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The New Affymetrix GeneChip Scanner 3000

Seamless Performance Between GeneChip Scanner 3000 and the Affymetrix GeneArray 2500 Scanner


The GeneChip Instrument System is the most advanced microarray analysis platform available and reduces the time and cost of discovery research. Improvements in array manufacturing processes have enabled Affymetrix to produce expression probe arrays with greater consistency and higher overall intensity values. Affymetrix has now taken the next step and developed instrumentation to keep pace with these advancements in probe array technology. As the centerpiece of the newest generation of GeneChip instrumentation, the Affymetrix GeneChip Scanner 3000 is the first step in further revolutionizing microarray analysis platforms, and will seamlessly incorporate future developments as GeneChip technology evolves. Advancements within the Affymetrix GeneChip system will build upon the GeneChip Scanner 3000 and address the requirements of new and emerging applications.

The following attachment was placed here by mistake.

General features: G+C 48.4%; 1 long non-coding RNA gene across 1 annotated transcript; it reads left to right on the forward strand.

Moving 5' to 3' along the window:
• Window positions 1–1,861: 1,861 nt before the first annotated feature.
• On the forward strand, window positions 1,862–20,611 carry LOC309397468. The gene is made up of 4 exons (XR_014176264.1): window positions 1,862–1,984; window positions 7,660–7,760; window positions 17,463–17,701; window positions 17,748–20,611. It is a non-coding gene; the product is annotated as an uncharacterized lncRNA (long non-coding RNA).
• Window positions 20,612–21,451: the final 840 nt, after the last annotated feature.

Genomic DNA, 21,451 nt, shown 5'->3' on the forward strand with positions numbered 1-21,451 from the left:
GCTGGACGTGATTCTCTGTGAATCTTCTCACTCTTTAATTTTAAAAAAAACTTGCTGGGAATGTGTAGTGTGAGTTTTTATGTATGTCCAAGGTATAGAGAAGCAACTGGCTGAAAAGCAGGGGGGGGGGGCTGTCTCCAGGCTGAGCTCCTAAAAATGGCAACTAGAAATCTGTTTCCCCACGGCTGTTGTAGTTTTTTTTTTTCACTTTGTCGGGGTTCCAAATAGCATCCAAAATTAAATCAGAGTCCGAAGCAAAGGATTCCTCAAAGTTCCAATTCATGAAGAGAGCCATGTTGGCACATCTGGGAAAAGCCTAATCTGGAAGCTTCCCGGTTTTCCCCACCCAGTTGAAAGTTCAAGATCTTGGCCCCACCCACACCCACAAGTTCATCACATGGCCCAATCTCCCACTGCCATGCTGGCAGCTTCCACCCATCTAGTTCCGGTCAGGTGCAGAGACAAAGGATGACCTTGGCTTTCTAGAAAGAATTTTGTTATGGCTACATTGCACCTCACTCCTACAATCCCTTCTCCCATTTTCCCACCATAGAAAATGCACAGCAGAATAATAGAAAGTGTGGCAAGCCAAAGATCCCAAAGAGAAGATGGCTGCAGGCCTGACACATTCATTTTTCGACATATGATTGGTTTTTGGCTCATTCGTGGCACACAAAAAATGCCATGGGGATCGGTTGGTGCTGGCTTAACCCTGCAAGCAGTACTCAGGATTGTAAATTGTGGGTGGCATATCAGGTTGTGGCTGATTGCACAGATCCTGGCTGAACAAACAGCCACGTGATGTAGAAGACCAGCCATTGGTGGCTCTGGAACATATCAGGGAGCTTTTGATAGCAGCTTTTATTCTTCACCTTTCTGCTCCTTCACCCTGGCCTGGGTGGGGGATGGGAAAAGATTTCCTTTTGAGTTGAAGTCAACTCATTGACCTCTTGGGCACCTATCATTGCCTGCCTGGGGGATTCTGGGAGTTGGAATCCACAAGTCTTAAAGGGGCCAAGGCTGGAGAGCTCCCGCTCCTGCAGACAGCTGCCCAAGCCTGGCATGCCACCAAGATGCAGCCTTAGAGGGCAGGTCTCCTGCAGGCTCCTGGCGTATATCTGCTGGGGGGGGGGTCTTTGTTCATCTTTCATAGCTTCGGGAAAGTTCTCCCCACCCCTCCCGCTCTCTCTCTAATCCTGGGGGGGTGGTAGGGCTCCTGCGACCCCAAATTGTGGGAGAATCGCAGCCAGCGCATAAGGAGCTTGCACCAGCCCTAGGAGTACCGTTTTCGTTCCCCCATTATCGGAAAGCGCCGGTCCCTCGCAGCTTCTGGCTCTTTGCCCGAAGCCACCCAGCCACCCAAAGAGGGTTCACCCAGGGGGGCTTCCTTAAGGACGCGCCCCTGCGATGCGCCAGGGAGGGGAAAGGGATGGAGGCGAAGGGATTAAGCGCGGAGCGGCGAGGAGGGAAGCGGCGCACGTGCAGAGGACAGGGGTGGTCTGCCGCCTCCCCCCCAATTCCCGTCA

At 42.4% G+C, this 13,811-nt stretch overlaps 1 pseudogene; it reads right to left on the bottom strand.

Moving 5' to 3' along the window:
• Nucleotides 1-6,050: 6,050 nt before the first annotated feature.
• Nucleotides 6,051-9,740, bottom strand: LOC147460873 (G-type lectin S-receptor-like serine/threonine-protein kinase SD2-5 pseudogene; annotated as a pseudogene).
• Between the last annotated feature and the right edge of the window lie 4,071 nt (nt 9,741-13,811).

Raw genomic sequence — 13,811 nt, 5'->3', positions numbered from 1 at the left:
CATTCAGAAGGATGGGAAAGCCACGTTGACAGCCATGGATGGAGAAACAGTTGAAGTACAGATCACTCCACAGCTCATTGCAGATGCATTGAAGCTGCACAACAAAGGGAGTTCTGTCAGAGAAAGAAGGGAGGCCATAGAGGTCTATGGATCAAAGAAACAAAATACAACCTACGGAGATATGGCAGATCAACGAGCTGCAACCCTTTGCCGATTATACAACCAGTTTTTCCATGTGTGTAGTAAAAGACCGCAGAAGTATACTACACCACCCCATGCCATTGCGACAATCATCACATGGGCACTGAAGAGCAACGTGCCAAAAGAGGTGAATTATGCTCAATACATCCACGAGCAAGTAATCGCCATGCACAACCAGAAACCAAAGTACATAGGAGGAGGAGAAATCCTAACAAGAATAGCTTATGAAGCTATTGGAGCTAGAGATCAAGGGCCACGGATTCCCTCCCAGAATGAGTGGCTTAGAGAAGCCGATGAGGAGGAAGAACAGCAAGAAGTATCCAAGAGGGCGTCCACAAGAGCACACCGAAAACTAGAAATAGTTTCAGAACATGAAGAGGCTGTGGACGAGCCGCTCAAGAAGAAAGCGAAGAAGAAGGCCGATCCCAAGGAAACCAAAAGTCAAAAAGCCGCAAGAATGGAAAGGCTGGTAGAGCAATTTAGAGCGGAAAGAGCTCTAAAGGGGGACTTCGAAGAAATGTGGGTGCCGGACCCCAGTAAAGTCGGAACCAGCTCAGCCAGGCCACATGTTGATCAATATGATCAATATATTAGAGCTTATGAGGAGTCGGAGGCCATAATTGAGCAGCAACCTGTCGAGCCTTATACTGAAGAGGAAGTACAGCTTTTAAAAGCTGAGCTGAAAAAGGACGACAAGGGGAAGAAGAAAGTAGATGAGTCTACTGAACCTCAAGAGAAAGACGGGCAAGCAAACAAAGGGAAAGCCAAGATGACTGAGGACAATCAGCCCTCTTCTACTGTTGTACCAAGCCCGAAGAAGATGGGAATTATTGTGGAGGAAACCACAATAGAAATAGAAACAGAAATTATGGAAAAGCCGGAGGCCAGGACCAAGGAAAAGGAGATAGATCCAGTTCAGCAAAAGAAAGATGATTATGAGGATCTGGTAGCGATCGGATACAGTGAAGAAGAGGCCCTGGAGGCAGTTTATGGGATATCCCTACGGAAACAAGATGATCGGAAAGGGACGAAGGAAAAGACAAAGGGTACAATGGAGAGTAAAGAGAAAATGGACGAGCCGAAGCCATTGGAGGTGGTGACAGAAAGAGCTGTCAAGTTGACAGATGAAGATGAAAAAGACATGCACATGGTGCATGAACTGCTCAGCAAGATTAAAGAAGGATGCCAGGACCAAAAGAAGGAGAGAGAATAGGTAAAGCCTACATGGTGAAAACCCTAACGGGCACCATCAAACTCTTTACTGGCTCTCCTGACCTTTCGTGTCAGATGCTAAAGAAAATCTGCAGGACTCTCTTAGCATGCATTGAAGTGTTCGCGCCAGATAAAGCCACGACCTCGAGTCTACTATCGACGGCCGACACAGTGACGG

Today, the GeneChip Scanner 3000 incorporates advanced design improvements resulting in:

Space savings
Increased speed
Integrated sample tracking
Robust linearity
Higher resolution
Greater data integrity
Improved assay performance

Many of the technical features and specifications of the GeneChip Scanner 3000 are detailed in the Affymetrix GeneChip Scanner 3000 Specification Sheet.